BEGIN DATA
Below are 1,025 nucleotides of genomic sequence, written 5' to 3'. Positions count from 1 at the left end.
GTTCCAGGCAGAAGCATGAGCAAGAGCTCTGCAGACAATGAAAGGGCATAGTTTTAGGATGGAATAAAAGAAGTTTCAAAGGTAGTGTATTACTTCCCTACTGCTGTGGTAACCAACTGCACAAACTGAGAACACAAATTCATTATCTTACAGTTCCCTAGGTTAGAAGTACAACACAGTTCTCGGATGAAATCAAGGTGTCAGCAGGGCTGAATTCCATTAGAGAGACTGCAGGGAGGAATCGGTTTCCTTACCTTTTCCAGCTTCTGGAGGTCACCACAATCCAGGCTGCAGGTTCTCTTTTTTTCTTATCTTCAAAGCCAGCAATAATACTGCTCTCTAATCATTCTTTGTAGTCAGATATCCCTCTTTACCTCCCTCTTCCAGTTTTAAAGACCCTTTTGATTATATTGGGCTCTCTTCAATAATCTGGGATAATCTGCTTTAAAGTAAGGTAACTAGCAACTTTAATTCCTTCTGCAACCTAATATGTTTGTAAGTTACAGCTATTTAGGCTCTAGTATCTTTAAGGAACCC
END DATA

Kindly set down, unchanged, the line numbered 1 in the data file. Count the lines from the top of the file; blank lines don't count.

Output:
Below are 1,025 nucleotides of genomic sequence, written 5' to 3'. Positions count from 1 at the left end.